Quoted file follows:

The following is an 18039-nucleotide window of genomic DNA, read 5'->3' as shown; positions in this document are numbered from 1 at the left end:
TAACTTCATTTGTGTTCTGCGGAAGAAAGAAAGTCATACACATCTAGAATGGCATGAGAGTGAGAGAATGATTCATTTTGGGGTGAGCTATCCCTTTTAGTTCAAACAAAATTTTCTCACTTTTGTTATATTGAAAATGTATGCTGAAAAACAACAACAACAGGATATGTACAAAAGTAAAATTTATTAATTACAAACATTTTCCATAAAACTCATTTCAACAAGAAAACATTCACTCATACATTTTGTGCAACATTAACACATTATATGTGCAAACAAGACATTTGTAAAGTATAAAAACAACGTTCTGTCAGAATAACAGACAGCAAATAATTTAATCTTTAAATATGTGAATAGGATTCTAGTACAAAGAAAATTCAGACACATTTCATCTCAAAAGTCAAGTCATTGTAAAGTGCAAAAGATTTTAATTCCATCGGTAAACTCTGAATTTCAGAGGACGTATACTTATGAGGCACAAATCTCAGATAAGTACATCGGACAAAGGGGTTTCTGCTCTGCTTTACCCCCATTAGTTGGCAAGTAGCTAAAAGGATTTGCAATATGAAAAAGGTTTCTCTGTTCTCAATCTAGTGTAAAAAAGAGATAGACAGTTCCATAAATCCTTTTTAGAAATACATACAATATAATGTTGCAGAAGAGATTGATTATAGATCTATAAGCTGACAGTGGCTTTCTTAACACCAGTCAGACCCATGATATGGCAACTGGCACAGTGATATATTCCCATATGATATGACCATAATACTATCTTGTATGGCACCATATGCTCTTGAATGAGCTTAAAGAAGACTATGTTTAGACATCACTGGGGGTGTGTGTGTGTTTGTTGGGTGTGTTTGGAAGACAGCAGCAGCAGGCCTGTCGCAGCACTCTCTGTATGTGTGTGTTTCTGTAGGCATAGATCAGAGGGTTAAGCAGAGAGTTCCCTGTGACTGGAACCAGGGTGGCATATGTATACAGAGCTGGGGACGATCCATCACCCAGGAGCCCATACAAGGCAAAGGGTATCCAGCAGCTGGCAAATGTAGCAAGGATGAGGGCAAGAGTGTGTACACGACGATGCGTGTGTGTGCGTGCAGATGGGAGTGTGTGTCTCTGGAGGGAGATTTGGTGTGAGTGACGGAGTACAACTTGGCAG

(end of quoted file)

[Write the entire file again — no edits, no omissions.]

The following is an 18039-nucleotide window of genomic DNA, read 5'->3' as shown; positions in this document are numbered from 1 at the left end:
TAACTTCATTTGTGTTCTGCGGAAGAAAGAAAGTCATACACATCTAGAATGGCATGAGAGTGAGAGAATGATTCATTTTGGGGTGAGCTATCCCTTTTAGTTCAAACAAAATTTTCTCACTTTTGTTATATTGAAAATGTATGCTGAAAAACAACAACAACAGGATATGTACAAAAGTAAAATTTATTAATTACAAACATTTTCCATAAAACTCATTTCAACAAGAAAACATTCACTCATACATTTTGTGCAACATTAACACATTATATGTGCAAACAAGACATTTGTAAAGTATAAAAACAACGTTCTGTCAGAATAACAGACAGCAAATAATTTAATCTTTAAATATGTGAATAGGATTCTAGTACAAAGAAAATTCAGACACATTTCATCTCAAAAGTCAAGTCATTGTAAAGTGCAAAAGATTTTAATTCCATCGGTAAACTCTGAATTTCAGAGGACGTATACTTATGAGGCACAAATCTCAGATAAGTACATCGGACAAAGGGGTTTCTGCTCTGCTTTACCCCCATTAGTTGGCAAGTAGCTAAAAGGATTTGCAATATGAAAAAGGTTTCTCTGTTCTCAATCTAGTGTAAAAAAGAGATAGACAGTTCCATAAATCCTTTTTAGAAATACATACAATATAATGTTGCAGAAGAGATTGATTATAGATCTATAAGCTGACAGTGGCTTTCTTAACACCAGTCAGACCCATGATATGGCAACTGGCACAGTGATATATTCCCATATGATATGACCATAATACTATCTTGTATGGCACCATATGCTCTTGAATGAGCTTAAAGAAGACTATGTTTAGACATCACTGGGGGTGTGTGTGTGTTTGTTGGGTGTGTTTGGAAGACAGCAGCAGCAGGCCTGTCGCAGCACTCTCTGTATGTGTGTGTTTCTGTAGGCATAGATCAGAGGGTTAAGCAGAGAGTTCCCTGTGACTGGAACCAGGGTGGCATATGTATACAGAGCTGGGGACGATCCATCACCCAGGAGCCCATACAAGGCAAAGGGTATCCAGCAGCTGGCAAATGTAGCAAGGATGAGGGCAAGAGTGTGTACACGACGATGCGTGTGTGTGCGTGCAGATGGGAGTGTGTGTCTCTGGAGGGAGATTTGGTGTGAGTGACGGAGTACAACTTGGCAG